City Journal Winter 2016

Current Issue:

Winter 2016
Table of Contents
Tablet Editions
Click to visit City Journal California

Readers’ Comments

Judith Miller
David Crane’s California Quest « Back to Story

View Comments (7)

Add New Comment:

To send your message, please enter the words you see in the distorted image below, in order and separated by a space, and click "Submit." If you cannot read the words below, please click here to receive a new challenge.

Comments will appear online. Please do not submit comments containing advertising or obscene language. Comments containing certain content, such as URLs, may not appear online until they have been reviewed by a moderator.

Showing 7 Comment(s) Subscribe by RSS
No one even comments on the fact that collective bargaining in public agencies is structurally flawed. For collective bargaining to work, the bargaining parties must have approximately equal power. Public agency managers can’t have power equal to public employee unions. That’s because almost all the politicians they answer to depend on public employee unions for their election. The California Legislature will never deal with the power imbalance as long as they are beholden to public employee unions. That imbalance can probably only be corrected via the Initiative process. How ironic would it be if the California Initiative process, established over 100 years ago with strong labor movement support, were used to level the public agency and public employee union playing field?
Ventura Capitalist April 02, 2012 at 10:20 AM
Pop Quiz:

Which is an example of "courage"?

a. A Democrat who will stand up to the teacher's union and remove the teacher child molester protection racket from the state education code.

b. A Republican who will raise taxes.

Answer: b. "a." does not exist in California.
I'd love to be as optimistic as Crane. The union organizations know how much money and power are at stake if reasonable, effective people are allowed into the state legislature, and they have the resources to counter a few millionaires. I wish them the best of luck - I think they'll need it. Remember this is California, where the mayor of Oakland thinks the police may have been a bit too aggressive when they took bomb making supplies away from Occupy protestors.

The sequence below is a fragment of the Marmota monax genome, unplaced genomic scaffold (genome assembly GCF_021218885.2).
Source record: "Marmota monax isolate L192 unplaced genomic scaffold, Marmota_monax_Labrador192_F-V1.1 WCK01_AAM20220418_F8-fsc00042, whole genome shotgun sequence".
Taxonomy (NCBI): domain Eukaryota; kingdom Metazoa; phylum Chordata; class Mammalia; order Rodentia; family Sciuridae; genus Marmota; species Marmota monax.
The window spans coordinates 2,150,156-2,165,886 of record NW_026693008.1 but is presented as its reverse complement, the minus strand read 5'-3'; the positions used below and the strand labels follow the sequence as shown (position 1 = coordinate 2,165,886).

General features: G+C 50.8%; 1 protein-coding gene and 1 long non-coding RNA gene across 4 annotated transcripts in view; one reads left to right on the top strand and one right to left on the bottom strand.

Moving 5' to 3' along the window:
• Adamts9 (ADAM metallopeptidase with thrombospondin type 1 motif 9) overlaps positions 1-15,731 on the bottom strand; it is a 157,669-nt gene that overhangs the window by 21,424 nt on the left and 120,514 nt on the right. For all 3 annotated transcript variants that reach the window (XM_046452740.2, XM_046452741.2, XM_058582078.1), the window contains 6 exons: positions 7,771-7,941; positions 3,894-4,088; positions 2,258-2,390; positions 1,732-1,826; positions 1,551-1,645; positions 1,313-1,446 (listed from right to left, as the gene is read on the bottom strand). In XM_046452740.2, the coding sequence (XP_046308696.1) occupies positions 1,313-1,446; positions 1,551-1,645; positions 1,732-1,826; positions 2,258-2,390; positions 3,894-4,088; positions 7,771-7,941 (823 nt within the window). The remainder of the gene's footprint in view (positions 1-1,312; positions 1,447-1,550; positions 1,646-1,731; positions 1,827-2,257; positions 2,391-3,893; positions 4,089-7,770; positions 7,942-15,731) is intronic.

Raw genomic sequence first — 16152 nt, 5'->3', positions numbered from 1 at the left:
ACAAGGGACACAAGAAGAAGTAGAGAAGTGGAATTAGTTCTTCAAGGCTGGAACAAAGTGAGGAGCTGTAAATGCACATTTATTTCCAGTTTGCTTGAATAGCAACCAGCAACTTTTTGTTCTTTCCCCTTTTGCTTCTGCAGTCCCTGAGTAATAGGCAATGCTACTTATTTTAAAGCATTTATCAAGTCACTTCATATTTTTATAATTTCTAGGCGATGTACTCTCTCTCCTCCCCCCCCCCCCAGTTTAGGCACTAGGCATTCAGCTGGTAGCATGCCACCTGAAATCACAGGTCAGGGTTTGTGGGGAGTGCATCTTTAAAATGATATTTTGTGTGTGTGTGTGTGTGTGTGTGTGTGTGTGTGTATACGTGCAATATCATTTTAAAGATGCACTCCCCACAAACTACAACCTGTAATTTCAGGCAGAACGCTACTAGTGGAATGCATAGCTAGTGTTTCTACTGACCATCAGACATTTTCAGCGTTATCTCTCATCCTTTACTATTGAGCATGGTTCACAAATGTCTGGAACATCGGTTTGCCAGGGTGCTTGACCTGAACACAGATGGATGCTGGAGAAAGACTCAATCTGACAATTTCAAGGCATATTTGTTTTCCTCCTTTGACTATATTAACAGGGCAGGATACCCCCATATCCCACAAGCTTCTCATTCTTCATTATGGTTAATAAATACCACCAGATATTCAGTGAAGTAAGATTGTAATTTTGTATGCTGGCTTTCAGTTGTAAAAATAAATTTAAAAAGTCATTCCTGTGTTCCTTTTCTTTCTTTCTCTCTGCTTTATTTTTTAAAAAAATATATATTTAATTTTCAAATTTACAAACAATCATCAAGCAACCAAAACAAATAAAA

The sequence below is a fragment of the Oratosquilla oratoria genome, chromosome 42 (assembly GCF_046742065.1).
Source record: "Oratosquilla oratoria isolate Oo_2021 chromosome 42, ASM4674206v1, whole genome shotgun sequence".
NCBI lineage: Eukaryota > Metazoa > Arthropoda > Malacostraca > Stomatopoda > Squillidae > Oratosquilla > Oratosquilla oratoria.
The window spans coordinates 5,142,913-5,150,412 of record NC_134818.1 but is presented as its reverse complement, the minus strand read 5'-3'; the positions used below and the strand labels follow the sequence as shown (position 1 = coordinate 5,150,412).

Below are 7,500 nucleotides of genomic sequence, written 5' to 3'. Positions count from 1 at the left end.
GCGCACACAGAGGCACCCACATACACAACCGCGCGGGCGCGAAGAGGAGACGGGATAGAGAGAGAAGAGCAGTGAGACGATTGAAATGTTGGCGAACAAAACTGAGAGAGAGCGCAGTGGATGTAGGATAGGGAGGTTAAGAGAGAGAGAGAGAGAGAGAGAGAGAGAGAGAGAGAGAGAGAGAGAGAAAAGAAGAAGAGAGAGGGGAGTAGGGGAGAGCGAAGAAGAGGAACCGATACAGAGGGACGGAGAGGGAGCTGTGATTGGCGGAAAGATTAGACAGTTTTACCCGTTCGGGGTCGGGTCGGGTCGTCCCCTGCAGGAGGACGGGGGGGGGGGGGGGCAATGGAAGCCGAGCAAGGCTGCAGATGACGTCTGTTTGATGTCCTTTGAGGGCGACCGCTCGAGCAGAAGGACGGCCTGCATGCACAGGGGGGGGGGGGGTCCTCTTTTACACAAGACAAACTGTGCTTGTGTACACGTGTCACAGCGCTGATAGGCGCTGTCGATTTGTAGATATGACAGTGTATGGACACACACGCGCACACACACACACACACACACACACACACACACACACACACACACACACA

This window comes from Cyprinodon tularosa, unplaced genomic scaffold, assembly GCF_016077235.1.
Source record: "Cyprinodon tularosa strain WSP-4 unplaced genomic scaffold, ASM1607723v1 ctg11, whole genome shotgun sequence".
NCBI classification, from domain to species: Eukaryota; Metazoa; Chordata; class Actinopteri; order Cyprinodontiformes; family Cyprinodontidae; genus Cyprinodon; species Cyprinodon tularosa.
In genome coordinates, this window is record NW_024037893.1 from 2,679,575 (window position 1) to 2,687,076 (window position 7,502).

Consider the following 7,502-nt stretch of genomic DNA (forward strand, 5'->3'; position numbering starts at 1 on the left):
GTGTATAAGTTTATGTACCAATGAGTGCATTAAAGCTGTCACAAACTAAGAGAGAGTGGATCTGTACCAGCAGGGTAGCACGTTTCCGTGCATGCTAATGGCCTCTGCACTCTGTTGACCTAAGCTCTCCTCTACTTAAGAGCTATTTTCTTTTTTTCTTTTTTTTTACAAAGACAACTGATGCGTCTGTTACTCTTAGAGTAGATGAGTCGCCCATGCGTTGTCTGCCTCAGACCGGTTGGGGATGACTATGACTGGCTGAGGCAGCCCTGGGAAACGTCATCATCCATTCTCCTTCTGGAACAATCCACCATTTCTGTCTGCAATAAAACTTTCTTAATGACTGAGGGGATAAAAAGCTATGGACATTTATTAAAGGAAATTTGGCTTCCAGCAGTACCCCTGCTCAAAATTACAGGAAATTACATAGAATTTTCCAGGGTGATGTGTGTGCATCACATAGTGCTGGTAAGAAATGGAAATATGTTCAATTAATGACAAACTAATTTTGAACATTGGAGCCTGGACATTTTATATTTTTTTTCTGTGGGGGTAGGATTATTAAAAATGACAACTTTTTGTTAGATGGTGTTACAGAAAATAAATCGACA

The people of California deserve the government they have created. I can say that as a Californian who knows his neighbors.

Until they awake from their dream that the rules of life do not apply within our Golden State's borders, the situation will continue to worsen.

These special five will be able to do nothing on their own - our government is structured to prevent that!

No, people need to see and feel the consequences of their mistaken beliefs before they will change their minds and finally vote for representatives who will face reality without fear.

Best of luck to you David Crane, but your money would be better spent on political education but even that would be a waste.
"But the well-funded unions and lobbyists won’t give way easily, and they’ve already taken aim at Crane: union opposition has led the University of California system to defer his confirmation for its board of regents."

Amusing poetic justice for a man who should never have been a Democrat (meaning, union supporter) to begin with. I'll never understand why successful people act surprised when the tiger they've been petting suddenly bites them.

Wait a minute; that's an insult to tigers, who at least take care of themselves in their natural enviornment. I would say "sloths," but I don't think they bite, do they? How about steers in a feedlot? Yeah, that's it. That's what the Democrats will turn America into if they have their way - a bunch of people loitering around eating and sleeping and trying to hump each other all day, too dumb to know what's coming.
"So much for one vote one value, the basis of democracy as we once knew it."

We've never known it. It's a myth perpetuated by people who think an uninformed and uninspired idiot voting for an unremarkable candidate with a feel-good speech is somehow more noble and good for the country than a no-nonsense candidate backed by people who have followed the tough path to success rather than the easy path to the public trough.

We've never been a democracy. We've always been a republic. The more we move away from our constitution - toward pure democracy that allows anyone to demand everything from anyone else, and enforce those demands with the power of the state - the more we move toward the movement of capital out of America or another revolution. It's been that way for thousands of years. Why would it be any different here and now?

As for "anybody with sufficient funds" having a "disproportionate voice," how the hell do you think the American Revolution was funded? How do you think the commanders we now revere got their commissions? Most of the unit leaders at that time financed the equipping, training, and feeding of their units, and therefore "bought" the right to command them.

And, individuals or organizations perpetually on the dole, and always demanding more for nothing in return, can be just as tyrannical as a king across the ocean demanding more and more in taxes.

The only thing "chilling' about Judith Miller's article is that it points out how ignorant people are about the principles that made this country powerful, rich, and full of opportunity for everyone, and how difficult it is to get the pigs away from the trough once they line up.

Crane may be a good man with the best of intentions, but Judith Miller's article is chilling. What she reveals is that anybody with sufficient funds - meaning a lot - can have a disproportionate voice in determining the makeup of the State Assembly. As an outsider looking at US politics in general, itis he with the most money that wins. So much for one vote one value, the basis of democracy as we once knew it.